4. NOT CLEANING YOUR JEWELLERY
This is a big one. So many people fail to clean their jewellery regularly, if at all. It can be easy to miss the build-up of general grime and tarnish, but - believe me - it will be there and it will be noticeable to others.
You wear jewellery against your skin and clothing for extended periods while undertaking all sorts of activities, so of course, it will need cleaning from time to time, just as your clothing does.
I recommend scheduling a thorough clean of your jewellery at least twice a year (or more often depending on how you wear and store your pieces). The transition into warmer and cooler months of the year is a great time to do it. This can involve anything from a quick wash with a gentle soap through to more complex tarnish and grime removal, depending on the pieces.
5. USING IFFY JEWELLERY CLEANING METHODS
While it's better to make an effort to clean your jewellery than not to do it at all, not all cleaning methods are created equal and some may permanently damage your precious pieces.
Cleaning your precious metal jewellery with toothpaste is really not a good idea. It's abrasive and it will deplete the metal over time, making any heirloom pieces less and less valuable. It may also terminally damage finishes. The same goes for using baking soda which is rubbed against the metal to clean it: just don't do it.
Using any form of alcohol with gemstones is likely to also be a bad idea. In fact, my top tip is to use alcohol for drinking purposes only! But this is especially important for more porous gems like pearls, opals, turquoise and lapis lazuli.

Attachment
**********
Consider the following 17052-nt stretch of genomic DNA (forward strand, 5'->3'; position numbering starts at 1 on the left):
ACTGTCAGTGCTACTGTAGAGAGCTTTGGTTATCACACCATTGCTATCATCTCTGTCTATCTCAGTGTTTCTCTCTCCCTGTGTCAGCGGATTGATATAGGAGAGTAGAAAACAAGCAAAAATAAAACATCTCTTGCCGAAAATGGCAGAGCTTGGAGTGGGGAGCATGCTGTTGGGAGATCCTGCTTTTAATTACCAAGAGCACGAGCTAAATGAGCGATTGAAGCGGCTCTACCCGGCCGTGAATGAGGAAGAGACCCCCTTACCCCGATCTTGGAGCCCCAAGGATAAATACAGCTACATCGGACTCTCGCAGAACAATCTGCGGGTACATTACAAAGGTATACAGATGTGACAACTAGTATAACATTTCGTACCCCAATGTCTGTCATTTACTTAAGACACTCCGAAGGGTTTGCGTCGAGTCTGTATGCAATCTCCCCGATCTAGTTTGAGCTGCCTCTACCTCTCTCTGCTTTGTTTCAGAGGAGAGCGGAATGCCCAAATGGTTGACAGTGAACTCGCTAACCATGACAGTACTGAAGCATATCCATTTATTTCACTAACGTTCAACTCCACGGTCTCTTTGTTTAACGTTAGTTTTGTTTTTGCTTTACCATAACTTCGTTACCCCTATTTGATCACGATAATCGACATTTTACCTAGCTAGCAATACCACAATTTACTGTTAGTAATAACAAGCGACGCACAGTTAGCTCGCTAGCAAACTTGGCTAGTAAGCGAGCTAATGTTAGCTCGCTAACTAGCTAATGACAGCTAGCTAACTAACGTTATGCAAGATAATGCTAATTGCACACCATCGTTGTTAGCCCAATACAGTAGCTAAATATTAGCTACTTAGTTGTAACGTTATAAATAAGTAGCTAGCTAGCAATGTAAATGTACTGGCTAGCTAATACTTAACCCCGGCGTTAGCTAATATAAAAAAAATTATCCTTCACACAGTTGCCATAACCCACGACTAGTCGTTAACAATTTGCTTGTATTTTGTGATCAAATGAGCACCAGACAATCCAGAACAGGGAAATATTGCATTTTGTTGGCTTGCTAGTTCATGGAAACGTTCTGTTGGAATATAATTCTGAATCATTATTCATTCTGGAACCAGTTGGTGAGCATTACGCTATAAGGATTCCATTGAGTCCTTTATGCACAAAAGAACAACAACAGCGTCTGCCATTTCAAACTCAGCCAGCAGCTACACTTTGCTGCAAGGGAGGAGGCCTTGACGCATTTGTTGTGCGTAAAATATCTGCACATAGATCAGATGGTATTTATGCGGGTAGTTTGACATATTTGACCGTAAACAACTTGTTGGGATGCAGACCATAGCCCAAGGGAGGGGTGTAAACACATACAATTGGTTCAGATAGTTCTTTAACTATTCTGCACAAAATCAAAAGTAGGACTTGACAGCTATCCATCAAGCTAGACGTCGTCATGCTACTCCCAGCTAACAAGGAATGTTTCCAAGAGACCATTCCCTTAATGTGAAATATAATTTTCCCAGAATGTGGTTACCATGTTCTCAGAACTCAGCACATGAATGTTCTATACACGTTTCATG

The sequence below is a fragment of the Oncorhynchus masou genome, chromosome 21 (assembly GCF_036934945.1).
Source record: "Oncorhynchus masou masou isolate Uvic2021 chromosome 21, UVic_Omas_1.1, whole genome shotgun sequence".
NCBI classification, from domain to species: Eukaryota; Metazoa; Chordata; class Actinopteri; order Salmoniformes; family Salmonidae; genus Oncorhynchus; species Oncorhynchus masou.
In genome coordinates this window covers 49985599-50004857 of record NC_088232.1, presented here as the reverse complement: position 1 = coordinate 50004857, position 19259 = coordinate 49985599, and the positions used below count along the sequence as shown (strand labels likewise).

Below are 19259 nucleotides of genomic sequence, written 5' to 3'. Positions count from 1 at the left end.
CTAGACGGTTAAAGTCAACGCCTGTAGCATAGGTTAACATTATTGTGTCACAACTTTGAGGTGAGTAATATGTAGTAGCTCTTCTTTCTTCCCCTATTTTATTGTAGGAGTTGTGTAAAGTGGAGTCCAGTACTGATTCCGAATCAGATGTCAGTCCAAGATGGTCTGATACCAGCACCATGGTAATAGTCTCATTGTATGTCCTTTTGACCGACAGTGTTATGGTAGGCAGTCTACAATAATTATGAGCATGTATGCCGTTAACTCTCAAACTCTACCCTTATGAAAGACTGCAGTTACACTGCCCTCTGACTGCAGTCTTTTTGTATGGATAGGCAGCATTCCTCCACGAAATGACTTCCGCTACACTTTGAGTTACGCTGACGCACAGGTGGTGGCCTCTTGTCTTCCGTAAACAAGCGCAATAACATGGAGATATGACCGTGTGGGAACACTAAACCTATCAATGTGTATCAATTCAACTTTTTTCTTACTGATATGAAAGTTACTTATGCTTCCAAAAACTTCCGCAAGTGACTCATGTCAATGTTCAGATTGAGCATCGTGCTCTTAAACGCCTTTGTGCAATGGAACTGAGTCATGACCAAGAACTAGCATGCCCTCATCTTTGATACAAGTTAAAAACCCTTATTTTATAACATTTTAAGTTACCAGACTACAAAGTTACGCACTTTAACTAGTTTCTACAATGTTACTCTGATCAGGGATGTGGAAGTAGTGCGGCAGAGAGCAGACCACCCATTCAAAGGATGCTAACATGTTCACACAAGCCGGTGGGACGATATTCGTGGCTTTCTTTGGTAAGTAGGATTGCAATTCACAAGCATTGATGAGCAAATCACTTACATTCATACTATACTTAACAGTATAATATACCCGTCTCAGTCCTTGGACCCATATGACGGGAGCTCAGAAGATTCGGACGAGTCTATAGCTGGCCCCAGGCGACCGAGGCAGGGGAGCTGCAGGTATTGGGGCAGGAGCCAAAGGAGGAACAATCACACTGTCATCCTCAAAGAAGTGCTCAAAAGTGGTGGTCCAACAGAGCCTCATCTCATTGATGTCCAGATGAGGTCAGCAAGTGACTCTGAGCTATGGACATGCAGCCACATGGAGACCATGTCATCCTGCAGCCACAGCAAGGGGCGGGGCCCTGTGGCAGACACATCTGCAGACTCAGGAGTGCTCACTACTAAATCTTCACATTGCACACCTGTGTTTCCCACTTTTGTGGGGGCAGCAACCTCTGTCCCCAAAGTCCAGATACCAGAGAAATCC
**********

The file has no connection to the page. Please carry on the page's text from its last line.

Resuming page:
I recommend that you avoid harsh chemicals altogether unless those chemicals are specifically recommended by professionals for cleaning the type of jewellery you have. Read the care and cleaning articles linked to point 4 for advice.
6. WEARING YOUR JEWELLERY WHILE SWIMMING OR SHOWERING
There a few reasons to avoid wearing your jewellery in water.
Firstly, it can be easy to lose your pieces - especially when showering. If the idea of your precious ring slipping off and going down the drain before you can save it terrifies you, then it's not a good idea to take the risk.
Also, you'll find that your earrings, necklaces and gemstone rings are likely to get gummed up by the residue from shampoos, conditioners and soaps over time. If you do keep some pieces on when you shower or bathe, then make sure you take them off occasionally to give them a good clean as per point 2 above: earrings especially.
In particular, you should avoid getting pearls and opals wet repeatedly as long-term exposure to water and other chemicals may permanently damage these stones.
Finally, if you're going for a swim, I recommend you leave your jewels safely at home.
Swimming in pools or the sea while wearing precious metal jewellery is never recommended. Chlorine used in pools or jacuzzis can discolour the silver and many gemstones - and it can even potentially weaken gold. As for saltwater, it can dull even diamonds and erode soldered parts in metal jewellery.
7. NOT STORING YOUR JEWELLERY APPROPRIATELY
Avoid storing your jewellery in a place where humidity is an issue, especially in bathrooms. Sterling silver jewellery in particular will tarnish faster in humid places.
You should also store your precious jewellery away from free-flowing air. In part, it will simply get dusty and grimy, but sterling silver and other metals will tarnish a lot faster when left unworn in the open air.